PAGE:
Labor Secretary Alexander Acosta greets employees. The department has shut down part of a website where companies report employee injuries and deaths, blaming a data breach. Credit: Andrew Harnik/Associated Press

Once again, the nation’s top workplace safety regulator has a message for employers: Don’t send us your injury logs. But rather than bureaucratic red tape, this time, the online filing system is hamstrung by a data breach.

The Labor Department on Wednesday temporarily shut down the website so computer experts can evaluate any security problems. The shutdown was prompted by an alert from the Department of Homeland Security that a company’s information had been compromised, said Kimberly Darby, an agency spokeswoman.

“They are still working on it,” she said in a phone interview Thursday. “We’re hoping it will be up in the next day or so.”

As of today, the site still contains warnings that some pages are unavailable due to technical difficulties.

The injury reporting requirements are intended to encourage employers to improve safety, provide workers with a deeper understanding of risks associated with their workplaces and help Occupational Safety and Health Administration officials prioritize investigations. Industry groups have assailed the new requirements for companies to electronically submit data from their injury and illness logs, arguing that they will force employers to disclose private information.

The Trump administration may overturn the Obama-era requirement, which applies to roughly 450,000 companies. In May, Reveal highlighted how OSHA had failed to post the website even though it had been ready months earlier. The Trump administration then moved the date for employers to comply from July 1 to Dec. 1.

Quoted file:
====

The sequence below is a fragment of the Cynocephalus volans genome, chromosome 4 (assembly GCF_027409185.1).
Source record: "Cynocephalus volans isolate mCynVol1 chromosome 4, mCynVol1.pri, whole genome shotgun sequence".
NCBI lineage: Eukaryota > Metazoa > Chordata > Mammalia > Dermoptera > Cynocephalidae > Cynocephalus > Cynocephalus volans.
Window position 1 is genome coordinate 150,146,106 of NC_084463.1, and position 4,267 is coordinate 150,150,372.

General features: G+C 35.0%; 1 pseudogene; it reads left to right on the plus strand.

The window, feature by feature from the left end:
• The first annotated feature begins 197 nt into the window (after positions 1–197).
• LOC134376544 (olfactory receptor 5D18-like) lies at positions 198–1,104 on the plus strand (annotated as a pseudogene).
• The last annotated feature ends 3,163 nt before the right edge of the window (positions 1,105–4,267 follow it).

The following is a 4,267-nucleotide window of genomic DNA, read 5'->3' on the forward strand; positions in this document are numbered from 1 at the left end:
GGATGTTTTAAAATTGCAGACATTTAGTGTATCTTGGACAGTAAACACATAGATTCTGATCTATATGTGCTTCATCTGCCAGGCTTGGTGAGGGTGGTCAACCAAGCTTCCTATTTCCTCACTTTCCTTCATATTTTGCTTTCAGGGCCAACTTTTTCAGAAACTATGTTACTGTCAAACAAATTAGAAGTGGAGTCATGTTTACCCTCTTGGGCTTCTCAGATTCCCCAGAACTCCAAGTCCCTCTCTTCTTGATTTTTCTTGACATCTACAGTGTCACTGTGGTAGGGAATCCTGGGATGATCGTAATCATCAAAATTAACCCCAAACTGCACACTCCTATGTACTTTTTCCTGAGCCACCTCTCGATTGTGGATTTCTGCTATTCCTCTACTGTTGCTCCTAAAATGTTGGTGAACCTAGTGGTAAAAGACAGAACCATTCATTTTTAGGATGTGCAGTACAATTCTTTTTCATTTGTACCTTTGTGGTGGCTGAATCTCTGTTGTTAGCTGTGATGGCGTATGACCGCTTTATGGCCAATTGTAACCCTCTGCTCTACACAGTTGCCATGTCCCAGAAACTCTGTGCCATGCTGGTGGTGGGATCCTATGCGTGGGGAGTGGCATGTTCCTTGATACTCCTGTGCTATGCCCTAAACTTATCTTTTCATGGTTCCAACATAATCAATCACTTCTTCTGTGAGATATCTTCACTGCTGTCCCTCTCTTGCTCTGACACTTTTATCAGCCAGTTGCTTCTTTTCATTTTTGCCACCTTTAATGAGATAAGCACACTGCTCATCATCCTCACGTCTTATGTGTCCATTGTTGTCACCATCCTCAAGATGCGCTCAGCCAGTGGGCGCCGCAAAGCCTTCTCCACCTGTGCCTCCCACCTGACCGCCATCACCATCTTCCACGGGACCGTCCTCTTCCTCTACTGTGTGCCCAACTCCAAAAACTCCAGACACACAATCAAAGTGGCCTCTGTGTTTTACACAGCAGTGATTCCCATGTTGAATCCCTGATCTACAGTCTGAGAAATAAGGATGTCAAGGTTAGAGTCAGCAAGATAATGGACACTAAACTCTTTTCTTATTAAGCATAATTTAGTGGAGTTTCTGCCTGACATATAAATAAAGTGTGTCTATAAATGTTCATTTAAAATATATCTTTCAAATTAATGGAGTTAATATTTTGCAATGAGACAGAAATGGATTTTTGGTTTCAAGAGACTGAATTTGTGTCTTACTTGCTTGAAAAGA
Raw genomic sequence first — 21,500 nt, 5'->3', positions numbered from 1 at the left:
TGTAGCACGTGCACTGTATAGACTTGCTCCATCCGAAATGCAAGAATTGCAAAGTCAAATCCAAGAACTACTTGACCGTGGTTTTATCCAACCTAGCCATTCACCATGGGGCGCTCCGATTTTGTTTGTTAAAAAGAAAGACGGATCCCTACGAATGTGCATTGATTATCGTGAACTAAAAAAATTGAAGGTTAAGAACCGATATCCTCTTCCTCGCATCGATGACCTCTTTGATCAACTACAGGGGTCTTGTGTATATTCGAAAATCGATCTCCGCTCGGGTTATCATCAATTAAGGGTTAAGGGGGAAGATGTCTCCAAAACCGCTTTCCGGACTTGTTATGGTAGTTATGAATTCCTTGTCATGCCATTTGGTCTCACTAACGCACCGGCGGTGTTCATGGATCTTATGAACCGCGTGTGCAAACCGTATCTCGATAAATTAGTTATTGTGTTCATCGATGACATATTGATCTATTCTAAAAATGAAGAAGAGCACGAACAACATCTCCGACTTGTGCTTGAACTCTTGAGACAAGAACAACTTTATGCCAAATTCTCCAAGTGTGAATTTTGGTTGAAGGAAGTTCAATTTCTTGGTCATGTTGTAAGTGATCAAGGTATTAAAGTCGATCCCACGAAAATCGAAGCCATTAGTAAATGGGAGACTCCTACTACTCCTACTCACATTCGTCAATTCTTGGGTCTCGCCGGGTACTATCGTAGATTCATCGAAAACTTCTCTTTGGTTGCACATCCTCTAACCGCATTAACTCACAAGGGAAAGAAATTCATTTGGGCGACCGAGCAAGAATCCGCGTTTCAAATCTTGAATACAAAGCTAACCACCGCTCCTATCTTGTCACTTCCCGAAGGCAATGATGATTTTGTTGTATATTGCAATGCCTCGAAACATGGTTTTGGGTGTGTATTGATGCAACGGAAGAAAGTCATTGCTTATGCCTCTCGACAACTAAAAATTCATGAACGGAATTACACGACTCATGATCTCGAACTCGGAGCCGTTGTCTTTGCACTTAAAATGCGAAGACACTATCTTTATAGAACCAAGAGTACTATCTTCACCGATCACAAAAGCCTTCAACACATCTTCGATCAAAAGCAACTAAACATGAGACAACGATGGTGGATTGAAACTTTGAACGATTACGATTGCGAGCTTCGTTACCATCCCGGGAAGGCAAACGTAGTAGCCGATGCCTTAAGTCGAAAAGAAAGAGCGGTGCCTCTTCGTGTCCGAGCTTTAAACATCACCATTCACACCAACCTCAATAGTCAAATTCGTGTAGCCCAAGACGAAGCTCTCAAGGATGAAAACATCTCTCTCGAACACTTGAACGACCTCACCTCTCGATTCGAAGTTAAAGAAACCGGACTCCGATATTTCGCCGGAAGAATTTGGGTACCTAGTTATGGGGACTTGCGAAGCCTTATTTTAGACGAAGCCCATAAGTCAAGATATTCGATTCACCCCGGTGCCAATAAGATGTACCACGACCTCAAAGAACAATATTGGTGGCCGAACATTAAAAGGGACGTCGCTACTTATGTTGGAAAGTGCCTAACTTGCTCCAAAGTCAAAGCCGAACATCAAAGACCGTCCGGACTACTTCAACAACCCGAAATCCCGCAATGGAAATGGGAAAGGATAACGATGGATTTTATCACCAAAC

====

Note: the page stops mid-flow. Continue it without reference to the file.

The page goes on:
Jordan Barab, the former deputy assistant secretary of OSHA under President Barack Obama, argued in a blog post that the logs companies must submit initially don’t contain employee names or personally identifiable information.

Even some management lawyers agreed.

“It would not be personal information in the classic sense of Social Security numbers or detailed health information,” said Howard Mavity, a management lawyer in Atlanta. “Initial uploads are going to be summaries or injuries and illnesses. I don’t know that it meets the true definition of personal information.”

Nevertheless, he added: “The concern is even if nonessential data was hacked, you’re now on notice that someone got in the system.”

Jennifer Gollan can be reached at jgollan@revealnews.org. Follow her on Twitter: @jennifergollan.

Jennifer Gollan

Jennifer Gollan is an award-winning reporter for Reveal from The Center for Investigative Reporting.

She has reported on topics ranging from oil companies that dodge accountability for workers’ deaths to shoddy tire manufacturing practices that kill motorists. Her series on rampant exploitation and abuse of caregivers in the burgeoning elder care-home industry, Caregivers and Takers, prompted a congressional hearing and a statewide enforcement sweep in California to recover workers’ wages. Another investigation — focused on how Navy shipbuilders received billions in public money even after their workers were killed or injured on the job — led to tightened federal oversight of contractors’ safety violations.

Gollan’s work has appeared in The New York Times, The Associated Press, The Guardian US and Politico Magazine, as well as on PBS NewsHour and Al Jazeera English’s “Fault Lines” program. Her honors include a national Emmy Award, a Hillman Prize for web journalism, two Sigma Delta Chi Awards from the Society of Professional Journalists, a National Headliner Award, a Gracie Award and two Society for Advancing Business Editing and Writing awards. Gollan is based in the San Francisco Bay Area.